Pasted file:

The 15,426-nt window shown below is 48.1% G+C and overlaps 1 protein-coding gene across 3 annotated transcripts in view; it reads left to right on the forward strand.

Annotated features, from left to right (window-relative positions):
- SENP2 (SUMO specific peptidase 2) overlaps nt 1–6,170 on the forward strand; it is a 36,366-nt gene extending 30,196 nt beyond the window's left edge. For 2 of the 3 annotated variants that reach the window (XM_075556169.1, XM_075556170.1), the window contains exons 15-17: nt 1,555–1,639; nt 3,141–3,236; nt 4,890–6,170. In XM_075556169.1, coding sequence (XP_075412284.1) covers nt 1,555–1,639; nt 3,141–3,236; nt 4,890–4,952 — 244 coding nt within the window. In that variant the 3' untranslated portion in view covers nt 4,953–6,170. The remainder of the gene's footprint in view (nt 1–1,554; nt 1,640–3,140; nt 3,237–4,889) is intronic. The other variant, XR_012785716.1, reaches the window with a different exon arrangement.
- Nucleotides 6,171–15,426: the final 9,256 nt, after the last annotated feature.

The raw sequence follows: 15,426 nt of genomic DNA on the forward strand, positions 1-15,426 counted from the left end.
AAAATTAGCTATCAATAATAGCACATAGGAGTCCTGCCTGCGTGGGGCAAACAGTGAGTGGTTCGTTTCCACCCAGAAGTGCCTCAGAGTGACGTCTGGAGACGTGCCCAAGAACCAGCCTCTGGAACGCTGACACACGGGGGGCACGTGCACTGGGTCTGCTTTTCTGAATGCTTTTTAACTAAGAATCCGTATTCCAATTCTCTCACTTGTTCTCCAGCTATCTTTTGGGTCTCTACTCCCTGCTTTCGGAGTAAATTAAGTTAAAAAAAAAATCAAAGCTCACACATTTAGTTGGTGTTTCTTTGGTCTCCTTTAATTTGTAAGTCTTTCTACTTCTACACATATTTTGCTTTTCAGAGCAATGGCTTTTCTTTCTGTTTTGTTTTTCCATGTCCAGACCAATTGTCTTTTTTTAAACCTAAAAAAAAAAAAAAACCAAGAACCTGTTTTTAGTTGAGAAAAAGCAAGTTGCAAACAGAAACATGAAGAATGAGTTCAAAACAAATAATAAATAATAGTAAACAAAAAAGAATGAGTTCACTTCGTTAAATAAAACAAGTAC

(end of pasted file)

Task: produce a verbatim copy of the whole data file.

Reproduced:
The 15,426-nt window shown below is 48.1% G+C and overlaps 1 protein-coding gene across 3 annotated transcripts in view; it reads left to right on the forward strand.

Annotated features, from left to right (window-relative positions):
- SENP2 (SUMO specific peptidase 2) overlaps nt 1–6,170 on the forward strand; it is a 36,366-nt gene extending 30,196 nt beyond the window's left edge. For 2 of the 3 annotated variants that reach the window (XM_075556169.1, XM_075556170.1), the window contains exons 15-17: nt 1,555–1,639; nt 3,141–3,236; nt 4,890–6,170. In XM_075556169.1, coding sequence (XP_075412284.1) covers nt 1,555–1,639; nt 3,141–3,236; nt 4,890–4,952 — 244 coding nt within the window. In that variant the 3' untranslated portion in view covers nt 4,953–6,170. The remainder of the gene's footprint in view (nt 1–1,554; nt 1,640–3,140; nt 3,237–4,889) is intronic. The other variant, XR_012785716.1, reaches the window with a different exon arrangement.
- Nucleotides 6,171–15,426: the final 9,256 nt, after the last annotated feature.

The raw sequence follows: 15,426 nt of genomic DNA on the forward strand, positions 1-15,426 counted from the left end.
AAAATTAGCTATCAATAATAGCACATAGGAGTCCTGCCTGCGTGGGGCAAACAGTGAGTGGTTCGTTTCCACCCAGAAGTGCCTCAGAGTGACGTCTGGAGACGTGCCCAAGAACCAGCCTCTGGAACGCTGACACACGGGGGGCACGTGCACTGGGTCTGCTTTTCTGAATGCTTTTTAACTAAGAATCCGTATTCCAATTCTCTCACTTGTTCTCCAGCTATCTTTTGGGTCTCTACTCCCTGCTTTCGGAGTAAATTAAGTTAAAAAAAAAATCAAAGCTCACACATTTAGTTGGTGTTTCTTTGGTCTCCTTTAATTTGTAAGTCTTTCTACTTCTACACATATTTTGCTTTTCAGAGCAATGGCTTTTCTTTCTGTTTTGTTTTTCCATGTCCAGACCAATTGTCTTTTTTTAAACCTAAAAAAAAAAAAAAACCAAGAACCTGTTTTTAGTTGAGAAAAAGCAAGTTGCAAACAGAAACATGAAGAATGAGTTCAAAACAAATAATAAATAATAGTAAACAAAAAAGAATGAGTTCACTTCGTTAAATAAAACAAGTAC